All the marchers want justice for those who perished and for most of them their passion is deeply rooted in personal ties to the victims of the genocide. Several of them have grandparents who were survivors–but who passed away without any sense of justice or closure–as did Aprahamian’s grandfather.

Aprahamian’s grandfather–Apraham Chakrian–was one of few survivors–an eyewitness to the unpunished crime of genocide committed against his people between 1914 and 1921.

"He didn’t really like to talk about that part of his past," said Aprahamian. But Chakrian’s story was passed on from generation to generation:

His whole family was killed. And while he passed away a couple of years after Aprahamian was born–Aprahamian says his grandfather vividly remembered his brother being murdered right in front of him.

Chakrian then marched with his neighbors from the Ottoman Empire into Syria. He remembered people teaching him the Armenian letters in the sand. Eventually–he was taken in by an Arab family who raised him as an Arab.

"But he always knew he was Armenian," said Aprahamian.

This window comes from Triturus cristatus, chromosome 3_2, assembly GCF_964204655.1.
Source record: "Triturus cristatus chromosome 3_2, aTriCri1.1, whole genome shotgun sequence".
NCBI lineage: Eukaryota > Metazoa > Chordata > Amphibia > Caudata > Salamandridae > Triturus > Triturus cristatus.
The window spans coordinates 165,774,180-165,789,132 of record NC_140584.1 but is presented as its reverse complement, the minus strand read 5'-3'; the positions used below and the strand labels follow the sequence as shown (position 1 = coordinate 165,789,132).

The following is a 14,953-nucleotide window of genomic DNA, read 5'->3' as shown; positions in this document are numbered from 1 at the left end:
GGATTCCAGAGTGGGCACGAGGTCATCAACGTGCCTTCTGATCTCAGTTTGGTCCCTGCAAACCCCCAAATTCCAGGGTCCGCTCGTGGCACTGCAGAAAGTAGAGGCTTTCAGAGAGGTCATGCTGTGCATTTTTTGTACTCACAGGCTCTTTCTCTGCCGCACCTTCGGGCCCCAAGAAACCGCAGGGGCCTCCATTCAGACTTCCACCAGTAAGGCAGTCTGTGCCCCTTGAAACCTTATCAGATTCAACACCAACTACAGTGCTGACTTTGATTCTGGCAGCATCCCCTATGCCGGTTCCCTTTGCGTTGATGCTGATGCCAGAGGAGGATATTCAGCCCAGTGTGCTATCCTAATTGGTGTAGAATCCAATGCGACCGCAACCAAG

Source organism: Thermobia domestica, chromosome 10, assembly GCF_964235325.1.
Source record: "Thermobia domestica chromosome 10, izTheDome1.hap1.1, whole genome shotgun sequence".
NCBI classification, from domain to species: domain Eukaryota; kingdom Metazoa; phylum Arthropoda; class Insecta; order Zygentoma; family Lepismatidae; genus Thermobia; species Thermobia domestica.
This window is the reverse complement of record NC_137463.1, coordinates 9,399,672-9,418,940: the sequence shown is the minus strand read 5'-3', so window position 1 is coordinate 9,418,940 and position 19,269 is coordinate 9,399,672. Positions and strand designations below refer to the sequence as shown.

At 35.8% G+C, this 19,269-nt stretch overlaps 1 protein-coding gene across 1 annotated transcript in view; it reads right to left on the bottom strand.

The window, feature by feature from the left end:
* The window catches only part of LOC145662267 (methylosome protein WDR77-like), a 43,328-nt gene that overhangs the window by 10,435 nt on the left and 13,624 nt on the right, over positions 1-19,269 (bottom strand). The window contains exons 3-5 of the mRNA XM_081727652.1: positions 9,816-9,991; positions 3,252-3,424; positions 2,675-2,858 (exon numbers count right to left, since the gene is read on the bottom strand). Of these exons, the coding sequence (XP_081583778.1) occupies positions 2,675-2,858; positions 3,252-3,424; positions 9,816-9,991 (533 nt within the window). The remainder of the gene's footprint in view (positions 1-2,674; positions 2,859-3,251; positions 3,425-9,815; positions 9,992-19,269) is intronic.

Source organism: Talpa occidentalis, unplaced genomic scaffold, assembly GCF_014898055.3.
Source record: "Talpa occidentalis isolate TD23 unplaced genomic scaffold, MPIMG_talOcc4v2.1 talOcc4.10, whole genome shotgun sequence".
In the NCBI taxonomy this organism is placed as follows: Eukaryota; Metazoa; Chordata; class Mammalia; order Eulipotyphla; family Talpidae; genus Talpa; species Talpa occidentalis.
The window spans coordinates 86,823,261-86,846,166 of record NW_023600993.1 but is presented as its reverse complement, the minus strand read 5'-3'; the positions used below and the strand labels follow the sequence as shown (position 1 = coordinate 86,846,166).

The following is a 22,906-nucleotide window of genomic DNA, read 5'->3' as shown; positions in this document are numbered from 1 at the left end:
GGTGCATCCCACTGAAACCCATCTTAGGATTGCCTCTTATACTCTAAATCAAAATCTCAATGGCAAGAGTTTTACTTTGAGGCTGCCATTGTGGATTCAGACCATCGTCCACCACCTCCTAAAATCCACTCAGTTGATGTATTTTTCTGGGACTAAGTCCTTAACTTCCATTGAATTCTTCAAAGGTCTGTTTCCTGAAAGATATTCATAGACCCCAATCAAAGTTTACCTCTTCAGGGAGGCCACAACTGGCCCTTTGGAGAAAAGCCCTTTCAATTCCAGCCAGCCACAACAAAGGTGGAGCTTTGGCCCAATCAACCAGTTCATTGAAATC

When he turned 18–Chakrian refused to marry an Arab girl and ran away to Alepo–Syria in search of his Armenian roots.

When Aprahamian’s father brought his family to America–he changed his family’s name from "Chakrian," which has a Turkish root–to "Aprahamian," an Armenian last name in honor of his father.

Today–Aprahamian refuses to forget what happened to his grandfather nine decades ago–and he is doing everything he can to find justice for the Armenian people.

Aprahamian–who initially became very active in the Armenian cause in his freshman year at Cal Poly Pomona–was the "March for Humanity" coordinator. He worked about 75 hours per week for about two and a half months planning and promoting the march and expects hundreds of supporters and activists from across the country and Canada to join the march.

Aprahamian was part of a five member administrative board organizing the march–but his efforts have been part of a much bigger undertaking–one on behalf of an entire people–all resolute–most still angry and hurting.

For the Aprahamian’s story is similar to that of many Armenia’s today–who during and after the genocide escaped to countries in the Middle East–Europe and the United States. Their story is one of pain and perseverance–of courage and dedication. They refuse to forget what happened and they claim they will never waiver in their efforts until both Turkey and the U.S. recognize the genocide.